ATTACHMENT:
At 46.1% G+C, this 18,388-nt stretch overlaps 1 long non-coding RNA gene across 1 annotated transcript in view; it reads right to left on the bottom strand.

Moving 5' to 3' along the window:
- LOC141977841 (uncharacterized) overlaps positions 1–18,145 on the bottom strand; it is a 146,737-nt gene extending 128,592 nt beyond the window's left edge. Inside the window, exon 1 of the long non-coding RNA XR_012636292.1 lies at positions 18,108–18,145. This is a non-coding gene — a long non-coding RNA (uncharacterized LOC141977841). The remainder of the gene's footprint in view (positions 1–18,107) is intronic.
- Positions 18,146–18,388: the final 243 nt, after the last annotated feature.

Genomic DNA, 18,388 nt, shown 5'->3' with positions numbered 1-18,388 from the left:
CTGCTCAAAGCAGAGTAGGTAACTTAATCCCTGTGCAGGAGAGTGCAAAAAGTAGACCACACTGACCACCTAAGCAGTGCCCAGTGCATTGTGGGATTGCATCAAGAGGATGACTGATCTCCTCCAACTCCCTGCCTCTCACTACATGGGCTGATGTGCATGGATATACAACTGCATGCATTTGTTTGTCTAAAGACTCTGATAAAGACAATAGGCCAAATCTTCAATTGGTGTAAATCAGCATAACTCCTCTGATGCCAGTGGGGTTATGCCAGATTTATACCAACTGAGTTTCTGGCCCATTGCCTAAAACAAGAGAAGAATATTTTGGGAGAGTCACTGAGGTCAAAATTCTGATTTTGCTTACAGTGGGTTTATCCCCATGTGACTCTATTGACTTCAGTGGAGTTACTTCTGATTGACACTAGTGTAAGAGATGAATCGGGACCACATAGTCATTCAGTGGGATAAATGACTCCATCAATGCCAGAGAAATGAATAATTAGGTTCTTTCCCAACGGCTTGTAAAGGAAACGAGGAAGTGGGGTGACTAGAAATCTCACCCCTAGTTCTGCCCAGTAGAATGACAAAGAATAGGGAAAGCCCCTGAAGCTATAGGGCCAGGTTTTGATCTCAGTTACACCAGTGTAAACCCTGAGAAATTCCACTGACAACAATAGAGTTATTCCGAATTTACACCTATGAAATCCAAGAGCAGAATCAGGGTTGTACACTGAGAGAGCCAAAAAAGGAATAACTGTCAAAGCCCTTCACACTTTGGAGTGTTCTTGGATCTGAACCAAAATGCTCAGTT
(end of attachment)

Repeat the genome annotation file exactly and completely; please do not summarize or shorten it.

At 46.1% G+C, this 18,388-nt stretch overlaps 1 long non-coding RNA gene across 1 annotated transcript in view; it reads right to left on the bottom strand.

Moving 5' to 3' along the window:
- LOC141977841 (uncharacterized) overlaps positions 1–18,145 on the bottom strand; it is a 146,737-nt gene extending 128,592 nt beyond the window's left edge. Inside the window, exon 1 of the long non-coding RNA XR_012636292.1 lies at positions 18,108–18,145. This is a non-coding gene — a long non-coding RNA (uncharacterized LOC141977841). The remainder of the gene's footprint in view (positions 1–18,107) is intronic.
- Positions 18,146–18,388: the final 243 nt, after the last annotated feature.

Genomic DNA, 18,388 nt, shown 5'->3' with positions numbered 1-18,388 from the left:
CTGCTCAAAGCAGAGTAGGTAACTTAATCCCTGTGCAGGAGAGTGCAAAAAGTAGACCACACTGACCACCTAAGCAGTGCCCAGTGCATTGTGGGATTGCATCAAGAGGATGACTGATCTCCTCCAACTCCCTGCCTCTCACTACATGGGCTGATGTGCATGGATATACAACTGCATGCATTTGTTTGTCTAAAGACTCTGATAAAGACAATAGGCCAAATCTTCAATTGGTGTAAATCAGCATAACTCCTCTGATGCCAGTGGGGTTATGCCAGATTTATACCAACTGAGTTTCTGGCCCATTGCCTAAAACAAGAGAAGAATATTTTGGGAGAGTCACTGAGGTCAAAATTCTGATTTTGCTTACAGTGGGTTTATCCCCATGTGACTCTATTGACTTCAGTGGAGTTACTTCTGATTGACACTAGTGTAAGAGATGAATCGGGACCACATAGTCATTCAGTGGGATAAATGACTCCATCAATGCCAGAGAAATGAATAATTAGGTTCTTTCCCAACGGCTTGTAAAGGAAACGAGGAAGTGGGGTGACTAGAAATCTCACCCCTAGTTCTGCCCAGTAGAATGACAAAGAATAGGGAAAGCCCCTGAAGCTATAGGGCCAGGTTTTGATCTCAGTTACACCAGTGTAAACCCTGAGAAATTCCACTGACAACAATAGAGTTATTCCGAATTTACACCTATGAAATCCAAGAGCAGAATCAGGGTTGTACACTGAGAGAGCCAAAAAAGGAATAACTGTCAAAGCCCTTCACACTTTGGAGTGTTCTTGGATCTGAACCAAAATGCTCAGTT